Tracey Nix landed her first teaching job in Chicago. She was surprised to find that many of her students lacked even basic food and clothing.
“It was a shock to me. I would see kids coming to school in the winter with holes in their shoes,” said Nix.
The shocks kept coming, but she and other school officials learned to manage them. “We’d keep snacks on us because a lot of the kids wouldn’t eat breakfast or would be late for school and miss breakfast and I couldn’t teach to hungry children,” Nix added.
The lessons Nix learned early in her career changed her views on urban education, parental involvement and what culturally responsive teaching looks like in the classroom. Now the director of the Institute for Urban Education (IUE), Nix is working to equip today’s education majors with what they need to be effective in urban settings.
Housed in the School of Education at the University of Wisconsin-Milwaukee, the IUE trains new teachers to challenge their own cultural and socioeconomic perceptions and biases by giving them assignments that immerse them in the communities in which they will be teaching. It attracts student teachers from many suburban University of Wisconsin System schools to learn how to “teach to the whole child,” Nix said.
“I came from Eau Claire, a rural setting that is very Caucasian,” said Joe Pitsch, the physical education teacher at Siefert Elementary School, 1547 N. 14th St. “I wanted to grow, and the IUE program and Milwaukee opened doors for me,” he added.
The IUE’s first cohort began in fall 2007 with 12 UW-System students. Now the program attracts more than 50 students each year from around the state.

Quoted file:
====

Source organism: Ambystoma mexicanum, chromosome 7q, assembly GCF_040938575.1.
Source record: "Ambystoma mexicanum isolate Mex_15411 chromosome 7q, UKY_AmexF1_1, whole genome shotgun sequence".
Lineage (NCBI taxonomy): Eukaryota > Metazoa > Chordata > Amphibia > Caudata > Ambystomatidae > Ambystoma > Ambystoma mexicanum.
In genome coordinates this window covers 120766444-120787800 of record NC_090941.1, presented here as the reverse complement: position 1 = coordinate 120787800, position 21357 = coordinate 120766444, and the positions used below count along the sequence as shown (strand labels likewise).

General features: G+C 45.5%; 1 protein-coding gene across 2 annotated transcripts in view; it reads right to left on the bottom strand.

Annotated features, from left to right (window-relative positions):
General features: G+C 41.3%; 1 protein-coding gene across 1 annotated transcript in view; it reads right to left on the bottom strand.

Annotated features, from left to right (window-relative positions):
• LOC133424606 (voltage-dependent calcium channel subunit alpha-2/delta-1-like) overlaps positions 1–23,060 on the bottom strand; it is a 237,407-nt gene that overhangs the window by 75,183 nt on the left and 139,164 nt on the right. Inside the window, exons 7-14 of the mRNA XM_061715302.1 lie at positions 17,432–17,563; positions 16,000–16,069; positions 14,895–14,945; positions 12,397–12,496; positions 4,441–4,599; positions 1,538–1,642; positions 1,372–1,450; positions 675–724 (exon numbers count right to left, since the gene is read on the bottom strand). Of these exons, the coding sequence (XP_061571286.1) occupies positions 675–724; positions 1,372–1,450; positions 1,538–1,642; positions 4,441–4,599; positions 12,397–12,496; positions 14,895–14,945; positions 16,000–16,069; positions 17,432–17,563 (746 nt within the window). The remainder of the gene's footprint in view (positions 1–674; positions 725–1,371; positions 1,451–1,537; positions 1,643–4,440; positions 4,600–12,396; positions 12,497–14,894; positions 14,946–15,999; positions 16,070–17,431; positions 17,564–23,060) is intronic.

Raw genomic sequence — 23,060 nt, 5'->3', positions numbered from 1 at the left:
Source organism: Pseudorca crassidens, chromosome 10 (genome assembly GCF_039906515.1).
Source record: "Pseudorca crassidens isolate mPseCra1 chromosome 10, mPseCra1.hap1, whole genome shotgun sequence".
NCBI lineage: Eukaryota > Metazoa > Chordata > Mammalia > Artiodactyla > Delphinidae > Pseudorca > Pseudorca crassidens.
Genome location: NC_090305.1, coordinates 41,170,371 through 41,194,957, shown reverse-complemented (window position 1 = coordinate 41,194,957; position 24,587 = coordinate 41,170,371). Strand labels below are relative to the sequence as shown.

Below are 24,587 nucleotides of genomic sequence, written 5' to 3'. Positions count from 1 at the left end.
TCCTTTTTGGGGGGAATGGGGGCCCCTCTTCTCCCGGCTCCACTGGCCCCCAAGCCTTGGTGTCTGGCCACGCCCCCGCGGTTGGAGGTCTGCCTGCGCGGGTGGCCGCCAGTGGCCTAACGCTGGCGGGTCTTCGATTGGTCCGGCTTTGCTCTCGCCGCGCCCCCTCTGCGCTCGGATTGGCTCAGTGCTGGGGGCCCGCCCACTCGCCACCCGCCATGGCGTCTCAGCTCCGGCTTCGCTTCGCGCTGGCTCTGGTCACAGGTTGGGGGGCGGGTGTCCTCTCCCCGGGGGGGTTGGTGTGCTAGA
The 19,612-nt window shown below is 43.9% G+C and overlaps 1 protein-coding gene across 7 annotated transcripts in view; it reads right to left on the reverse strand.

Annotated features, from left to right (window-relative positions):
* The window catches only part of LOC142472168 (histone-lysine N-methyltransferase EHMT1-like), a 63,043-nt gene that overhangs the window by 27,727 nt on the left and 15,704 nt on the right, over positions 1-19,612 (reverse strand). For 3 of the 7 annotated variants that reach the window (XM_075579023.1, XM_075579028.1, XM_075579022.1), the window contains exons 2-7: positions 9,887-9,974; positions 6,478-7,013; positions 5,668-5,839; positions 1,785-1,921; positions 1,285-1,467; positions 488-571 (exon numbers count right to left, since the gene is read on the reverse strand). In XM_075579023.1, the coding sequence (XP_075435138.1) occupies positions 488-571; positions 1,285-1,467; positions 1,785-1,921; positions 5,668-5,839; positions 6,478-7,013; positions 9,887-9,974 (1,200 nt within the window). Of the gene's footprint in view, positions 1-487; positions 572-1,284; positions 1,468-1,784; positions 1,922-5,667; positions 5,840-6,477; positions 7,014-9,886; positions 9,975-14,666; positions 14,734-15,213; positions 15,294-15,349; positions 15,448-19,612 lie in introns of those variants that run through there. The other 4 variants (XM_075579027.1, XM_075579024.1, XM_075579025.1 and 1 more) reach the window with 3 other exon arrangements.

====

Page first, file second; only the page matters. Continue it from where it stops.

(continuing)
“It’s not an easy program. The teachers are volunteering for this and have to deal with their own biases. They find their own housing and their own transportation,” Nix said. “Our students have to want to be here and they rise to the occasion,” she added.
The student teachers are mostly white women who come from middle-class families in rural areas. They enter the program in the spring or fall semester and are immersed in urban education with all of its challenges.
“Two of the biggest challenges I see … are behavior management, and making sure the kids know what to expect from me as their teacher,” said Pitsch. To combat those challenges, Pitsch had to learn to think creatively. “It’s all about building connections and relationships with the kids. I send out monthly newsletters to the parents and encourage being (physically) active for a lifetime,” he added.
In the IUE program, student teachers attend weekly seminars taught by current teachers and work in the classroom with cooperating Milwaukee Public Schools teachers.
“This year we’re working with over 20 schools and our cooperating teachers understand the need for our teachers to be here. They support us,” Nix said.
In addition to working with teacher candidates, IUE creates professional development opportunities for current teachers who work in an urban setting. IUE also collaborates with scholars from UW System institutions to advance research in urban education.
“Students go out into the neighborhoods, talk to people, and learn how to engage family members,” Nix said. And they bring those lessons back into the classroom with them. Pitsch said those assignments have helped him during his first year teaching in his own classroom. “I wanted to change the kids’ perception of what physical education was. All they knew was play.”
IUE students struggle with the lack of parental involvement, Nix said. “They often wonder why parents don’t come to parent-teacher conferences.” We teach them that they need to think creatively about engaging parents. They can try sending text messages or emails. They can visit parents at home or spend time talking with them when they come to school to pick up their children.
“Sending letters home doesn’t work for everybody,” she explained.